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Please don't invite me over to dinner: The case against home-cooked meals

Home cooking plays a treasured role in African American culture, I know. But give me a restaurant meal any day


D. Watkins
March 23, 2019 11:30PM (UTC)

All the appetizing aromas from Big Mama’s kitchen greet you at the front door: Plump chicken breasts sizzling in her special batter, fresh collard greens she planted, pulled and plucked from the earth before stewing with a whole pig’s foot for flavor, macaroni and cheese that should be called cheese-and-mac because the noodles are drowning in six types of dairy — and you'd better not forget the candy-dripping yams with marshmallows swirling in King Syrup. All of this complemented by Big Mama’s sweet and buttery biscuits — you know, the golden, crunchy at the top ones that only she can make? Washed down with an ice cold Diet Pepsi? Sounds amazing, right? Not to me. I hate home cooked meals.

People twist their faces and look at me like I’m crazy when I tell them this, wondering how a black man from Baltimore — a predominately black city — would not be willing to cancel his schedule or trade it all for a hot plate from Big Mama’s. And I understand where the confusion comes from. Food has been one — if not the top — of our coping mechanisms for surviving as African Americans. In many urban areas, we are forced to deal with poor housing, underfunded schools, police shootings, while living in the middle of food deserts. And still my people can whip up magic — 45 different entrees from one pig alone, turning parts of the animal into delicacies that many didn’t even know were edible. This has been a game black people have had to play since slavery. I remember one of my undergraduate history professors telling us the story of a slave cracking a perfectly healthy pig in the head with a rock until the animal looked defective so that his master would reject it, allowing the slave to keep it for a personal family feast.

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I also understand the role that the soul food dinner plays in black families­­. They are both competitive — like, who makes the best potato salad? — and communal, giving us time to share our triumphs and hardships over dishes whipped up by Big Mama's arms. Black people love soul food so much that they made a movie called "Soul Food" where the family ate so much soul food that the grandma got diabetes and had to have her foot chopped off, and then died in the next scene. After she died, the family made zero changes to their diet; they buried her and ate even more soul food. As nostalgic as these moments are, and as much as I love my family, I still don’t care about home-cooked meals.

It started when I was young­. My mother couldn’t cook to save her life — or ours, for that matter. She was a young mom, and we all kind of grew up together, figuring the world out around the same time. Mom was the best at frying eggs, I’ll give her that, and she taught me; my mom could probably win a trophy for her fried eggs . Her scramble was on point: always fluffy, bright yellow and not too buttery, perfect. But her chicken was bone dry, the boxed rice she’d make that always stuck to the pan was bone dry, and all of those canned vegetables she’d push on us were bone dry too. She even figured out a way to make bone dry soup.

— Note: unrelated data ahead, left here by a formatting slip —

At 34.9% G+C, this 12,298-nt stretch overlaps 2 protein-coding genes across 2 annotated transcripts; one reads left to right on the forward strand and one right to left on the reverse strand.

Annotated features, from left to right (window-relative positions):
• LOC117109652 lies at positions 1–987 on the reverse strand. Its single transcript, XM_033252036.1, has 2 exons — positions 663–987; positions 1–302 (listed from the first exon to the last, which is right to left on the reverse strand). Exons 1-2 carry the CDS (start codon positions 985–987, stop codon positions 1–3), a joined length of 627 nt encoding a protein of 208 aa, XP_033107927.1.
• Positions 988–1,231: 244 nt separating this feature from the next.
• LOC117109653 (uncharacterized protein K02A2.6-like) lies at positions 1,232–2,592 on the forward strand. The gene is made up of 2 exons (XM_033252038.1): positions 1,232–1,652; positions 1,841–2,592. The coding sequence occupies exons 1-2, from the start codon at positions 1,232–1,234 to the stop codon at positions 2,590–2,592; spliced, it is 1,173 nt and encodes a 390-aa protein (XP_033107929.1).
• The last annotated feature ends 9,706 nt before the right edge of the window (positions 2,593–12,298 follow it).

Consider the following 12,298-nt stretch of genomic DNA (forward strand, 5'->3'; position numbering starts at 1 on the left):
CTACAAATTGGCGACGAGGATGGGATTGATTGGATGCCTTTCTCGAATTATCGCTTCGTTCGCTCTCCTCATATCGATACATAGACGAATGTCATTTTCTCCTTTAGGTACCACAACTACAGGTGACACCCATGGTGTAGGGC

And her mother Famma — my own Big Mama — could cook, but there were like 40 children, grandchildren and great-grandchildren running in and out of her house, and I and the other runts of the group had to fight like gladiators for scraps of sweet potato residue and sticky carvings from the bottom of the turkey. Many of our big family dinners ended with me eating McDonalds or 60-cent rice and gravy from the Korean corner store with the clouded window while my fat older cousins' bellies would fall over their waistlines while they bragged about how good Big Mama’s stuffin' was, how they wanted more macaroni, and wished there was more pound cake. When I got older, I made it a point to feed my nephews and little cousins first.

“Yoooo, D, my girlfriend makes the best chicken, in the world,” a good friend said to me from the passenger seat of my car. “You gotta have it, and I’m not taking no for an answer.”

He was a month out of jail and I was coming off book tour. “With all due respect, I don’t need to validate your girl's chicken,” I said, “If you like it, that’s good enough.”

Long gone were the days of me fighting for scraps at Big Mama's, scraping rice off the bottom of my mom’s pan, and avoiding the mayo-based salads I've never liked. I’ve since traveled the world and dined at five-star restaurants. Accidentally along the way, I became a food snob. I never planned on becoming a foodie, but getting a tiny bit of recognition as an artist got me a whole bunch of free dinners in the form of fake meetings and invites to restaurants I could never afford, and then learned to afford because so much effort went into the food: the service, the craft drinks, the tiny fancy desserts I thought I wouldn't like but ended up loving. I learned to worship my palate, and developed an eye for culinary aesthetics, a taste for exotic spices and intentional preparations.

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None of this means my friend's girlfriend isn't capable of making a good chicken. And I’m not sexist, either — I’m all about men being in the kitchen; I’ll proudly reject their food too.